What causes insomnia?

If you’re unable to fall asleep or stay asleep as long as you would like, you’re not alone. One in three people will experience some form of insomnia during their lifetime, according to the National Sleep Foundation. Several factors can lead to insomnia including stress, medications, environmental factors and medical conditions among others. By understanding the main causes of insomnia, you can take steps to improve your sleep quality today and prevent insomnia from occurring in the future.


Too much stress is a primary cause of insomnia. The body’s autonomic nervous system (the branch that controls involuntary functions like heartbeat and digestion) has two primary modes: sympathetic – which triggers your fight or flight response – and parasympathetic – which controls rest-and-restore activities. When you’re faced with a stressful situation, your sympathetic response turns on. This can have some obvious physical manifestations, such as elevated heart rate or tightened muscles. Beyond these effects are less tangible shifts in brain activity and hormone levels that can affect sleep.


When people think of insomnia, they often forget to consider alcohol as a culprit. A study found that alcohol ingestion resulted in impaired sleep maintenance and increased time spent awake after sleep onset. This is because it takes time for alcohol to leave your system and can disrupt sleep for up to 12 hours. Therefore, if you’re having trouble sleeping it may be best to curb your drinking habits.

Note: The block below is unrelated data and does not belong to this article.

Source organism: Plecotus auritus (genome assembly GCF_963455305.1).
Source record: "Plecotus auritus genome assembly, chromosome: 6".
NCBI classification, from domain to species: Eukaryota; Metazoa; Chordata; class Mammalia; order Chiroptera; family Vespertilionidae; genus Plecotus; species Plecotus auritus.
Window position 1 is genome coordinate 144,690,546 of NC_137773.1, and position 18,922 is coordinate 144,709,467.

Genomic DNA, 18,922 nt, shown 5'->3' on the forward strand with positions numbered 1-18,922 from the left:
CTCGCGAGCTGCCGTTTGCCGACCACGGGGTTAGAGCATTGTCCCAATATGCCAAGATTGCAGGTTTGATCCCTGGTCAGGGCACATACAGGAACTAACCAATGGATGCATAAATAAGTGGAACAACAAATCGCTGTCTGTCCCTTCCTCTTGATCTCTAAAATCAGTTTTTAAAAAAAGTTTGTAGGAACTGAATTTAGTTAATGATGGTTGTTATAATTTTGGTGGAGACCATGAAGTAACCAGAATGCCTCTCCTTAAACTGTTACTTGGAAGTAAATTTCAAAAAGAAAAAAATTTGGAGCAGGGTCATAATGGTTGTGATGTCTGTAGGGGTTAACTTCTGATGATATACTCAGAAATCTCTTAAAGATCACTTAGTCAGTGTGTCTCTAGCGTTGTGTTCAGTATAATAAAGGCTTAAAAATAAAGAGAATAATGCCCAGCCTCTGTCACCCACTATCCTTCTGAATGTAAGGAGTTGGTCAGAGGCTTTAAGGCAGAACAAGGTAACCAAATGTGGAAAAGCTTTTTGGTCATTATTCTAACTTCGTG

Sleep Apnoea

Sleep apnoea is a serious sleep disorder that causes you to stop breathing for short periods of time during your sleep. This may happen as much as 30 times or more an hour, making it impossible to get a good night’s rest. And because it disrupts your normal sleeping pattern, you have trouble getting up in the morning and feel tired throughout most of your day. Sleep apnoea can lead to serious health problems, including high blood pressure and heart disease, so it’s important to seek treatment.


Anxiety can be a trigger for insomnia, and anxiety disorders are often associated with poor sleep. According to a study published in February 2010 in the Journal of Psychosomatic Research, up to 85% of people with an anxiety disorder also have sleep disturbances. If you struggle with anxiety, talk to your doctor about ways to manage it, for instance by practicing meditation and yoga, which help bring balance and relaxation into your life. If you still experience symptoms, such as trouble falling asleep or staying asleep, discuss treatment options with your doctor.


Many over-the-counter pain relievers are common causes of insomnia. Acetaminophen, aspirin, ibuprofen, naproxen sodium and other nonsteroidal anti-inflammatory drugs (NSAIDs) interfere with deep sleep by affecting your circadian rhythm. Keep these medicines to a minimum if you have trouble sleeping, especially in late afternoon or evening hours.

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